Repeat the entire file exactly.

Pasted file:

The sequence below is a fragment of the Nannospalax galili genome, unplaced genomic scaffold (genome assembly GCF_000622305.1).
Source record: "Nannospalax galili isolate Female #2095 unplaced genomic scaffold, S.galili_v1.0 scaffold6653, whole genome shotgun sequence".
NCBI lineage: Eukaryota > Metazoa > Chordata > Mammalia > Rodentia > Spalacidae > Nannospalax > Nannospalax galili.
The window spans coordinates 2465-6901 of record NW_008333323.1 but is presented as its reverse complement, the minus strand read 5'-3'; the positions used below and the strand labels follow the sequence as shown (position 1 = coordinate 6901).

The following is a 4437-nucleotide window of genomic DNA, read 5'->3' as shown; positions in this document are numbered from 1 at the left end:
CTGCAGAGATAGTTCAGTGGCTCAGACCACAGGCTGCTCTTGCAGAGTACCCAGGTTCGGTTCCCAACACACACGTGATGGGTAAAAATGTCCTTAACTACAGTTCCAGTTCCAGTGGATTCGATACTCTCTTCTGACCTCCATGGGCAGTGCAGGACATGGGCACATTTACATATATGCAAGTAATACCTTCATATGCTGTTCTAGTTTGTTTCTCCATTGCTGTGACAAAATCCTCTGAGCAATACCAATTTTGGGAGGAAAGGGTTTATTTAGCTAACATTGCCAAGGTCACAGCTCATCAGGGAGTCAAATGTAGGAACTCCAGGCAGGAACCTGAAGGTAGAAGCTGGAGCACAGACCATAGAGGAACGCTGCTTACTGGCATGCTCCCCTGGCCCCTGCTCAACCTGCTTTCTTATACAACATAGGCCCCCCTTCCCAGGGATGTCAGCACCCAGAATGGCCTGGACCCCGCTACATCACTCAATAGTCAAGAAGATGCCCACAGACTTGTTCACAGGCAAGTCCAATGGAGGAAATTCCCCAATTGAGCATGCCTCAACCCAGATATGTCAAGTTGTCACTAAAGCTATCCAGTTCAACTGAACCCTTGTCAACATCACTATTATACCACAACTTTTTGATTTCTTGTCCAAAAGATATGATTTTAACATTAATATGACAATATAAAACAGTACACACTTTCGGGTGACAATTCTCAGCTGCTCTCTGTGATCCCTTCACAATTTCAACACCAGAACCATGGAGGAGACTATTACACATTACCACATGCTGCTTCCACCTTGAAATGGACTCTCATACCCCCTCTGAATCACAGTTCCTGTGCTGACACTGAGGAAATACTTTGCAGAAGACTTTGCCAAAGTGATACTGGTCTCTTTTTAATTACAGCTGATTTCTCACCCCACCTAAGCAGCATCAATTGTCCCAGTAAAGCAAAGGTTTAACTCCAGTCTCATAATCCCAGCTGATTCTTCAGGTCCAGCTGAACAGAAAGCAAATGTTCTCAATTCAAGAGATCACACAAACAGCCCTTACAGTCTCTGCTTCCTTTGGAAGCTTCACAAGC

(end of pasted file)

The sequence below is a fragment of the Nannospalax galili genome, unplaced genomic scaffold (genome assembly GCF_000622305.1).
Source record: "Nannospalax galili isolate Female #2095 unplaced genomic scaffold, S.galili_v1.0 scaffold6653, whole genome shotgun sequence".
NCBI lineage: Eukaryota > Metazoa > Chordata > Mammalia > Rodentia > Spalacidae > Nannospalax > Nannospalax galili.
The window spans coordinates 2465-6901 of record NW_008333323.1 but is presented as its reverse complement, the minus strand read 5'-3'; the positions used below and the strand labels follow the sequence as shown (position 1 = coordinate 6901).

The following is a 4437-nucleotide window of genomic DNA, read 5'->3' as shown; positions in this document are numbered from 1 at the left end:
CTGCAGAGATAGTTCAGTGGCTCAGACCACAGGCTGCTCTTGCAGAGTACCCAGGTTCGGTTCCCAACACACACGTGATGGGTAAAAATGTCCTTAACTACAGTTCCAGTTCCAGTGGATTCGATACTCTCTTCTGACCTCCATGGGCAGTGCAGGACATGGGCACATTTACATATATGCAAGTAATACCTTCATATGCTGTTCTAGTTTGTTTCTCCATTGCTGTGACAAAATCCTCTGAGCAATACCAATTTTGGGAGGAAAGGGTTTATTTAGCTAACATTGCCAAGGTCACAGCTCATCAGGGAGTCAAATGTAGGAACTCCAGGCAGGAACCTGAAGGTAGAAGCTGGAGCACAGACCATAGAGGAACGCTGCTTACTGGCATGCTCCCCTGGCCCCTGCTCAACCTGCTTTCTTATACAACATAGGCCCCCCTTCCCAGGGATGTCAGCACCCAGAATGGCCTGGACCCCGCTACATCACTCAATAGTCAAGAAGATGCCCACAGACTTGTTCACAGGCAAGTCCAATGGAGGAAATTCCCCAATTGAGCATGCCTCAACCCAGATATGTCAAGTTGTCACTAAAGCTATCCAGTTCAACTGAACCCTTGTCAACATCACTATTATACCACAACTTTTTGATTTCTTGTCCAAAAGATATGATTTTAACATTAATATGACAATATAAAACAGTACACACTTTCGGGTGACAATTCTCAGCTGCTCTCTGTGATCCCTTCACAATTTCAACACCAGAACCATGGAGGAGACTATTACACATTACCACATGCTGCTTCCACCTTGAAATGGACTCTCATACCCCCTCTGAATCACAGTTCCTGTGCTGACACTGAGGAAATACTTTGCAGAAGACTTTGCCAAAGTGATACTGGTCTCTTTTTAATTACAGCTGATTTCTCACCCCACCTAAGCAGCATCAATTGTCCCAGTAAAGCAAAGGTTTAACTCCAGTCTCATAATCCCAGCTGATTCTTCAGGTCCAGCTGAACAGAAAGCAAATGTTCTCAATTCAAGAGATCACACAAACAGCCCTTACAGTCTCTGCTTCCTTTGGAAGCTTCACAAGC